Bro. Al, I just finished reading again Issue #226 -- Celebrating Christmas: Do Christians Commit Sin By Observing This Holiday? -- which the reader from Ohio condemned in your last readers' section. There is nothing in the entire article to indicate you support or teach that December 25th is the actual birthday of Jesus ... quite the opposite! The reader from Ohio should learn to read. Then he had better get a grip on the meaning of love and grace. It sounds to me as if he is from one of those "only we have the Truth, and all others that don't agree with us are lost" congregations. This brother apparently does not realize that time and days are absolutely meaningless to God. He is eternal; man is the only creature to whom time/days have any meaning. God is pleased whenever His Son is held up, regardless of what "day" that may be. I personally am overjoyed any day I can hear my Lord's name used in a positive way! If December 25th is celebrated by the world around us as His birthday, and in so doing His majesty is proclaimed, then I say ... Merry Christmas!!

From a Reader in North Carolina:

Bro. Al, Every time I read something like the condemnation from the reader in Ohio it just solidifies my reasons for leaving the mainline Church of Christ. Of course that reader said there was no need for you to reply ... he already knows that he, and he alone, is exactly right on everything! Pitiful. Bro. Al, keep up the great work.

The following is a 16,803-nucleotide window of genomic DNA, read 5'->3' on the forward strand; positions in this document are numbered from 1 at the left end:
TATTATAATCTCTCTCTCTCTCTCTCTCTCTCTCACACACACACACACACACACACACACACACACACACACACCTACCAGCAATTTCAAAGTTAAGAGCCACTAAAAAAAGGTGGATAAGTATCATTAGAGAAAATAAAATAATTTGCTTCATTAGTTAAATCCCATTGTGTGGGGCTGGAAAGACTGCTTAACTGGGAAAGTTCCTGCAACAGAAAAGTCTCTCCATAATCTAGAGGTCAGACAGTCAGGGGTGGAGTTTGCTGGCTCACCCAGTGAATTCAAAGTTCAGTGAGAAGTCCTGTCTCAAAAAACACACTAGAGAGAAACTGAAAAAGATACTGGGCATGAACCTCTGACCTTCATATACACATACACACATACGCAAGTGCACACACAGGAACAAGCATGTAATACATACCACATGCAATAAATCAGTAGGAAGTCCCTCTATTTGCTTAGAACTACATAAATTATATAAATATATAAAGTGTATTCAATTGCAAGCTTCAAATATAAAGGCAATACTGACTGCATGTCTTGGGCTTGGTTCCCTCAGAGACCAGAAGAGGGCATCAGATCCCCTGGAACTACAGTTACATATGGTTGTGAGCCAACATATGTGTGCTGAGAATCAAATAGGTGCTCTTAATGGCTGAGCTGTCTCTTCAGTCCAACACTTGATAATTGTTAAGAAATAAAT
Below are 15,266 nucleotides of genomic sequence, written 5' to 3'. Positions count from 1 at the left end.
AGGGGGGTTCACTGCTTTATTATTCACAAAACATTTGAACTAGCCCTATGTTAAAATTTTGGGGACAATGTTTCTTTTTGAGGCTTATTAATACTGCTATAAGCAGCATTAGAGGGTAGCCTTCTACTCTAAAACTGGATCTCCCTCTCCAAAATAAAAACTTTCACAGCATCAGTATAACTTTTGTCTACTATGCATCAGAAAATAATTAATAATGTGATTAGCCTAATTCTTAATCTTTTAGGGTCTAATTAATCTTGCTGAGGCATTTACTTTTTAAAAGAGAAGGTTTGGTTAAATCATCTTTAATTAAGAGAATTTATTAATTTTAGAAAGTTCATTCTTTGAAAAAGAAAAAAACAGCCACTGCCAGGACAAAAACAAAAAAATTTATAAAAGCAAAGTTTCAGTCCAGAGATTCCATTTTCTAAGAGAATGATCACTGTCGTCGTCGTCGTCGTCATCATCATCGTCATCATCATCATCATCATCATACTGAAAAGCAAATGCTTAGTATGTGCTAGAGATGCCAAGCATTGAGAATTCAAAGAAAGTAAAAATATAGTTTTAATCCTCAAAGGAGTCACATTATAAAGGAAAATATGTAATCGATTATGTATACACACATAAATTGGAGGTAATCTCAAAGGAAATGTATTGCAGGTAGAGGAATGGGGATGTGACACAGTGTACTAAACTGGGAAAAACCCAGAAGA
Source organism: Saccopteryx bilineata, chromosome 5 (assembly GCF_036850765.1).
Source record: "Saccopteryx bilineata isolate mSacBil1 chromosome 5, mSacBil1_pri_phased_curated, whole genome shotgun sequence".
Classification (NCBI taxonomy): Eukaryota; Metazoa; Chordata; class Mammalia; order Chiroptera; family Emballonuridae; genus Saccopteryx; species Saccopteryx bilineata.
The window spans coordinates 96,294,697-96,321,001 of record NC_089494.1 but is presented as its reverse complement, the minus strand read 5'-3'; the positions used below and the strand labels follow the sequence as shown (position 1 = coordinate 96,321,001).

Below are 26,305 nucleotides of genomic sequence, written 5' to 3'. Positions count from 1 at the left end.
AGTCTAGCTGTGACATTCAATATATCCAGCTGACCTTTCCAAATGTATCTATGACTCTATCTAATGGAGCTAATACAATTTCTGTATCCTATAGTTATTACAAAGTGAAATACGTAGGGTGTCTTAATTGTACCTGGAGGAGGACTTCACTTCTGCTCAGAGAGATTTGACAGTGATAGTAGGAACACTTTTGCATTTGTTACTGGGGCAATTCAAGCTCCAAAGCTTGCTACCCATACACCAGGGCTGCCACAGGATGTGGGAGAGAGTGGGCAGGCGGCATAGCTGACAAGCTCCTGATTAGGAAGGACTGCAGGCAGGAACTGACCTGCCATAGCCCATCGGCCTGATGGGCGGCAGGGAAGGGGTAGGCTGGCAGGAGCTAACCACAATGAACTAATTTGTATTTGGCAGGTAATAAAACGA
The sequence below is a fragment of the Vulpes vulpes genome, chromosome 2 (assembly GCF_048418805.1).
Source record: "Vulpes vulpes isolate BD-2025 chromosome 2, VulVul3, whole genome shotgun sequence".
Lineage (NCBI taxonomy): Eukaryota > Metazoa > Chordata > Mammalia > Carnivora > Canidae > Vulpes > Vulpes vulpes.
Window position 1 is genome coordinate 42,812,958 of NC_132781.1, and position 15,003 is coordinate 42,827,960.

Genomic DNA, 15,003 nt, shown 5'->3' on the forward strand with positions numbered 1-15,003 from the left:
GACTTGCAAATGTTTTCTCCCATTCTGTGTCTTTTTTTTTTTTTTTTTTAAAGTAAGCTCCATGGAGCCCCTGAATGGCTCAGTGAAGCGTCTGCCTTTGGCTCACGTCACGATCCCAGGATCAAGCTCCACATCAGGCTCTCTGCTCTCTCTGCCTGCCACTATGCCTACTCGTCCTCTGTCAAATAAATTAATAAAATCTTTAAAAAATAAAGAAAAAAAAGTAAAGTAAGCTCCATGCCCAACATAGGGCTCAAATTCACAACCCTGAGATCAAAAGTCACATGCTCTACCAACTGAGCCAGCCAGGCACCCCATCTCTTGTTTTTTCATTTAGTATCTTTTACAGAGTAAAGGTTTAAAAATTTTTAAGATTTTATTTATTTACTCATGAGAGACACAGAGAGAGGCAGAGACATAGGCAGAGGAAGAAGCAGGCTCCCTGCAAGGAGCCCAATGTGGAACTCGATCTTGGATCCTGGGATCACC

From a Reader in California:

Bro. Al, The reader in Ohio said there was no need for you to reply. Why does that statement not surprise anyone?!! That is how these people end any challenge. So typical. So cowardly. As a little girl once said to her aunt -- who was trying to point out the fact that in order to have a friend, you must first be a friend -- "Oh Aunt Jean, quit telling me those things I don't want to hear!"

From a Reader in Texas:

Bro. Al, Can you please tell me how the Holy Spirit, whom you say indwells us, transforms our lives? If we do not, or cannot, "feel" the presence of the Spirit, how can it transform our lives? I became a Christian at 36 years of age and, after preaching the gospel for 35 years, I do not feel the Spirit or see any transforming by it in my life. I would love to "feel" the presence of the Spirit and have it lead me daily in my life, but I do not feel the power of the Spirit even to help me with the lusts of the flesh.

From a Minister in Kansas:

Bro. Al, One Cup man here. Great job on 1 Tim. 2:15 ("Salvation Through Childbirth"). I'm thankful that more and more One Cuppers are now reading your weekly Reflections. Also, thanks so much for printing some of our comments. The Old Paths Advocate will not allow differing viewpoints to be presented within its pages. All of the One Cup brethren I know regard the OPA as nothing more than a control mechanism used by some in our group to control the thoughts and actions of One Cup congregations. To all the many brethren who read your Reflections, may I say this: please do not think that all One Cuppers are alike. I can assure you that many of us are not OPA puppets.